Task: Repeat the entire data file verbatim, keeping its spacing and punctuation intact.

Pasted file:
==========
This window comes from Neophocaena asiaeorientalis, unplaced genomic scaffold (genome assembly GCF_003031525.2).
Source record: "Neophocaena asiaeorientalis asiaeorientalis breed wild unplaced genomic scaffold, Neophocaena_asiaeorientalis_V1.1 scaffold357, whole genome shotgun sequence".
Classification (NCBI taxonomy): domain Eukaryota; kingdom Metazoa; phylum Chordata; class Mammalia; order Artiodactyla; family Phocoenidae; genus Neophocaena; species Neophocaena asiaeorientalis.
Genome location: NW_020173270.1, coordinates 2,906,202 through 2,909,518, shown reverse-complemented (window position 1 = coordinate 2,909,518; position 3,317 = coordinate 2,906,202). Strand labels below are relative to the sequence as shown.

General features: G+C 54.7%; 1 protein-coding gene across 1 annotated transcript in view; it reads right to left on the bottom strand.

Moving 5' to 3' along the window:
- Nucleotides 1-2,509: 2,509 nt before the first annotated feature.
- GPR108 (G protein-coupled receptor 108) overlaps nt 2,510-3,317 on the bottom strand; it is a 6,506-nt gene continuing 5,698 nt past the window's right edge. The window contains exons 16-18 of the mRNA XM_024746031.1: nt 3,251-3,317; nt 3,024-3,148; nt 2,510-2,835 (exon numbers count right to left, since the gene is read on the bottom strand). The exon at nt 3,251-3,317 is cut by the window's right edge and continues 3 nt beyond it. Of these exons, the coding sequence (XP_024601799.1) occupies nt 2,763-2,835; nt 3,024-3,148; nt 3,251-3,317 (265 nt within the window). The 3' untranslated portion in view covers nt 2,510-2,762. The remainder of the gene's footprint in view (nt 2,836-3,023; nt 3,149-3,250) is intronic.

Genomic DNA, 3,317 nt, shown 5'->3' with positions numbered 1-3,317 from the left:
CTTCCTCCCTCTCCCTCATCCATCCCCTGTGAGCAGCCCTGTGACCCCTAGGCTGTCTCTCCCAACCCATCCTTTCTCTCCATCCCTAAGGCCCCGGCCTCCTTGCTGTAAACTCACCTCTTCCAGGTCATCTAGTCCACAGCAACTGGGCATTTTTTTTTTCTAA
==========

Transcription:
This window comes from Neophocaena asiaeorientalis, unplaced genomic scaffold (genome assembly GCF_003031525.2).
Source record: "Neophocaena asiaeorientalis asiaeorientalis breed wild unplaced genomic scaffold, Neophocaena_asiaeorientalis_V1.1 scaffold357, whole genome shotgun sequence".
Classification (NCBI taxonomy): domain Eukaryota; kingdom Metazoa; phylum Chordata; class Mammalia; order Artiodactyla; family Phocoenidae; genus Neophocaena; species Neophocaena asiaeorientalis.
Genome location: NW_020173270.1, coordinates 2,906,202 through 2,909,518, shown reverse-complemented (window position 1 = coordinate 2,909,518; position 3,317 = coordinate 2,906,202). Strand labels below are relative to the sequence as shown.

General features: G+C 54.7%; 1 protein-coding gene across 1 annotated transcript in view; it reads right to left on the bottom strand.

Moving 5' to 3' along the window:
- Nucleotides 1-2,509: 2,509 nt before the first annotated feature.
- GPR108 (G protein-coupled receptor 108) overlaps nt 2,510-3,317 on the bottom strand; it is a 6,506-nt gene continuing 5,698 nt past the window's right edge. The window contains exons 16-18 of the mRNA XM_024746031.1: nt 3,251-3,317; nt 3,024-3,148; nt 2,510-2,835 (exon numbers count right to left, since the gene is read on the bottom strand). The exon at nt 3,251-3,317 is cut by the window's right edge and continues 3 nt beyond it. Of these exons, the coding sequence (XP_024601799.1) occupies nt 2,763-2,835; nt 3,024-3,148; nt 3,251-3,317 (265 nt within the window). The 3' untranslated portion in view covers nt 2,510-2,762. The remainder of the gene's footprint in view (nt 2,836-3,023; nt 3,149-3,250) is intronic.

Genomic DNA, 3,317 nt, shown 5'->3' with positions numbered 1-3,317 from the left:
CTTCCTCCCTCTCCCTCATCCATCCCCTGTGAGCAGCCCTGTGACCCCTAGGCTGTCTCTCCCAACCCATCCTTTCTCTCCATCCCTAAGGCCCCGGCCTCCTTGCTGTAAACTCACCTCTTCCAGGTCATCTAGTCCACAGCAACTGGGCATTTTTTTTTTCTAA